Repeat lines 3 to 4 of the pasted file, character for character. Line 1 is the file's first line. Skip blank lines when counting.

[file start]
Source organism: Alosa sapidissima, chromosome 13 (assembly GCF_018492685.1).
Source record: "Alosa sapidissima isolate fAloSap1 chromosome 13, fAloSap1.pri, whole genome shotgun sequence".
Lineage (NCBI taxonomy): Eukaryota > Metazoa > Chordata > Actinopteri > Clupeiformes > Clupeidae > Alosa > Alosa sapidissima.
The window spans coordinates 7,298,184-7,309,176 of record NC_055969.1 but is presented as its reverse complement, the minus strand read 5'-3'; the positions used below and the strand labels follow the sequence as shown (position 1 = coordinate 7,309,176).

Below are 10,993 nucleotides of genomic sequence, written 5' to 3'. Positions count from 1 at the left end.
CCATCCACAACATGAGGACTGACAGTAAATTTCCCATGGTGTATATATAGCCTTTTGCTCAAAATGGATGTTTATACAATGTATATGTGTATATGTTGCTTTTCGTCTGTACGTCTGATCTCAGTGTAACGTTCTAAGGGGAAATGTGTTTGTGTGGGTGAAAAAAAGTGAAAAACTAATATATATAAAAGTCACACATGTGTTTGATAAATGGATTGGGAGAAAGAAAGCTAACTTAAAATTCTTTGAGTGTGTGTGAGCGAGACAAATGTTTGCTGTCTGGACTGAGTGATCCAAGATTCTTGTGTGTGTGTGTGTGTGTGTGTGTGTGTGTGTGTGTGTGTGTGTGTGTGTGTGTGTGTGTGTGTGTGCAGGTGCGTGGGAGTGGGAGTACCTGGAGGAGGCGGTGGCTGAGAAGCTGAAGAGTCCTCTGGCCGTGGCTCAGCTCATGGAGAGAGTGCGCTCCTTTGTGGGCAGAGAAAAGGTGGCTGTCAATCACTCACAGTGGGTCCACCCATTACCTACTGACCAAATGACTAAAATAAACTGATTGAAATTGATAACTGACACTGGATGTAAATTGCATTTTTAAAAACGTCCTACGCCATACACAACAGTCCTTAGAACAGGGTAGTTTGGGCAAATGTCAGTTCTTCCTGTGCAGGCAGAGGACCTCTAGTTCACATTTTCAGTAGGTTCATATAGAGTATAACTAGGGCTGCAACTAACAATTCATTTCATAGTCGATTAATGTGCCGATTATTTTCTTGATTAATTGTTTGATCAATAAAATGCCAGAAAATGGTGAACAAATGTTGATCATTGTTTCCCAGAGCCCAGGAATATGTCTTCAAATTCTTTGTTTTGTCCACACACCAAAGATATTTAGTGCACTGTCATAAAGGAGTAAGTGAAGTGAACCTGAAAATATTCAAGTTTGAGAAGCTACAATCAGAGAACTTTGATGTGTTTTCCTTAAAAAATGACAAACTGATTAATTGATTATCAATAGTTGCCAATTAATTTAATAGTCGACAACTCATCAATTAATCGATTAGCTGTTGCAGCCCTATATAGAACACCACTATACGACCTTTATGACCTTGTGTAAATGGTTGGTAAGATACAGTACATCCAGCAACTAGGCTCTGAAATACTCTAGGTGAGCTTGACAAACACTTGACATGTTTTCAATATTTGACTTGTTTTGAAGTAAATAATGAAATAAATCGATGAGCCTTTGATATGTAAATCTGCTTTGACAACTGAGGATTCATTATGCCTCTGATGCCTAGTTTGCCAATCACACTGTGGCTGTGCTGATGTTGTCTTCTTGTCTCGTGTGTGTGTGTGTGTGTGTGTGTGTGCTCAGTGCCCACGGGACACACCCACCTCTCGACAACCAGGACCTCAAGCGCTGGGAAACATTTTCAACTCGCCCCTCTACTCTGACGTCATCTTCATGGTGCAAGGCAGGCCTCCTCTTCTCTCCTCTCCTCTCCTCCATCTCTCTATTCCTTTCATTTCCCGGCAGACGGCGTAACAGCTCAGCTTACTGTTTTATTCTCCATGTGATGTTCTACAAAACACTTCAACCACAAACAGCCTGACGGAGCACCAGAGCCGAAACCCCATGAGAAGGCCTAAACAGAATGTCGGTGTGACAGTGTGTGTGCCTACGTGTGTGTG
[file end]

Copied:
Lineage (NCBI taxonomy): Eukaryota > Metazoa > Chordata > Actinopteri > Clupeiformes > Clupeidae > Alosa > Alosa sapidissima.
The window spans coordinates 7,298,184-7,309,176 of record NC_055969.1 but is presented as its reverse complement, the minus strand read 5'-3'; the positions used below and the strand labels follow the sequence as shown (position 1 = coordinate 7,309,176).